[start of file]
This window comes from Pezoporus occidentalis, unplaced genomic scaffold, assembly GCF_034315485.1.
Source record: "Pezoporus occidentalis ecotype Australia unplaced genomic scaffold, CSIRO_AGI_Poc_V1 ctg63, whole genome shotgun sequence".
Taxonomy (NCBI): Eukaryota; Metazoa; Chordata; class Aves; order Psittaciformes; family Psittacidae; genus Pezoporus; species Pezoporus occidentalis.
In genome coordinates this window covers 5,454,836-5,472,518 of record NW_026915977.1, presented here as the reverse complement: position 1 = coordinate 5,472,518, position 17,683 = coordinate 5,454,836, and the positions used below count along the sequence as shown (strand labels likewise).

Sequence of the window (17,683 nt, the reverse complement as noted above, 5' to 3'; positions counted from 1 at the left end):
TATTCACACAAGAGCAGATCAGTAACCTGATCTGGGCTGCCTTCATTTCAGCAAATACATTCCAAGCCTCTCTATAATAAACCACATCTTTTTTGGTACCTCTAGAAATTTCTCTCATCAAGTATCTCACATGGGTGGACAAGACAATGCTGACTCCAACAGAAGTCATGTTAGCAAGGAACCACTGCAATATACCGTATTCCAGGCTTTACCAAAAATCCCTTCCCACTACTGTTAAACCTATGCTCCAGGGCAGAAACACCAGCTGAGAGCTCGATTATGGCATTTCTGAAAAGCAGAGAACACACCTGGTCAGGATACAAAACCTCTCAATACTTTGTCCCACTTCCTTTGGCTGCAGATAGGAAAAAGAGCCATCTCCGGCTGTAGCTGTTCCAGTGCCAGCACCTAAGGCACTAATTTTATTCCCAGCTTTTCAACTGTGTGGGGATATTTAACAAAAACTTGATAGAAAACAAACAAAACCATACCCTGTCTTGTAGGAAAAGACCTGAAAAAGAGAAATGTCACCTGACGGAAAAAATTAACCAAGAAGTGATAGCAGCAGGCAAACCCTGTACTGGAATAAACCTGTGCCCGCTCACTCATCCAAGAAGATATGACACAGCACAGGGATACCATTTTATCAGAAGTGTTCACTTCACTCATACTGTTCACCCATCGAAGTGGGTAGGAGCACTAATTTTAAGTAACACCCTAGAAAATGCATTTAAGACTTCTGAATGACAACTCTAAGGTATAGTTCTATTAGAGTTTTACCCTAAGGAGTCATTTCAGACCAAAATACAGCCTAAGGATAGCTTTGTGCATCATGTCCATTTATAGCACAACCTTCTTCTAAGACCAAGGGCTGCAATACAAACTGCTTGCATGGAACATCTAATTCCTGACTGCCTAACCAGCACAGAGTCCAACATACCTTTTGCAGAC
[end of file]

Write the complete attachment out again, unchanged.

This window comes from Pezoporus occidentalis, unplaced genomic scaffold, assembly GCF_034315485.1.
Source record: "Pezoporus occidentalis ecotype Australia unplaced genomic scaffold, CSIRO_AGI_Poc_V1 ctg63, whole genome shotgun sequence".
Taxonomy (NCBI): Eukaryota; Metazoa; Chordata; class Aves; order Psittaciformes; family Psittacidae; genus Pezoporus; species Pezoporus occidentalis.
In genome coordinates this window covers 5,454,836-5,472,518 of record NW_026915977.1, presented here as the reverse complement: position 1 = coordinate 5,472,518, position 17,683 = coordinate 5,454,836, and the positions used below count along the sequence as shown (strand labels likewise).

Sequence of the window (17,683 nt, the reverse complement as noted above, 5' to 3'; positions counted from 1 at the left end):
TATTCACACAAGAGCAGATCAGTAACCTGATCTGGGCTGCCTTCATTTCAGCAAATACATTCCAAGCCTCTCTATAATAAACCACATCTTTTTTGGTACCTCTAGAAATTTCTCTCATCAAGTATCTCACATGGGTGGACAAGACAATGCTGACTCCAACAGAAGTCATGTTAGCAAGGAACCACTGCAATATACCGTATTCCAGGCTTTACCAAAAATCCCTTCCCACTACTGTTAAACCTATGCTCCAGGGCAGAAACACCAGCTGAGAGCTCGATTATGGCATTTCTGAAAAGCAGAGAACACACCTGGTCAGGATACAAAACCTCTCAATACTTTGTCCCACTTCCTTTGGCTGCAGATAGGAAAAAGAGCCATCTCCGGCTGTAGCTGTTCCAGTGCCAGCACCTAAGGCACTAATTTTATTCCCAGCTTTTCAACTGTGTGGGGATATTTAACAAAAACTTGATAGAAAACAAACAAAACCATACCCTGTCTTGTAGGAAAAGACCTGAAAAAGAGAAATGTCACCTGACGGAAAAAATTAACCAAGAAGTGATAGCAGCAGGCAAACCCTGTACTGGAATAAACCTGTGCCCGCTCACTCATCCAAGAAGATATGACACAGCACAGGGATACCATTTTATCAGAAGTGTTCACTTCACTCATACTGTTCACCCATCGAAGTGGGTAGGAGCACTAATTTTAAGTAACACCCTAGAAAATGCATTTAAGACTTCTGAATGACAACTCTAAGGTATAGTTCTATTAGAGTTTTACCCTAAGGAGTCATTTCAGACCAAAATACAGCCTAAGGATAGCTTTGTGCATCATGTCCATTTATAGCACAACCTTCTTCTAAGACCAAGGGCTGCAATACAAACTGCTTGCATGGAACATCTAATTCCTGACTGCCTAACCAGCACAGAGTCCAACATACCTTTTGCAGAC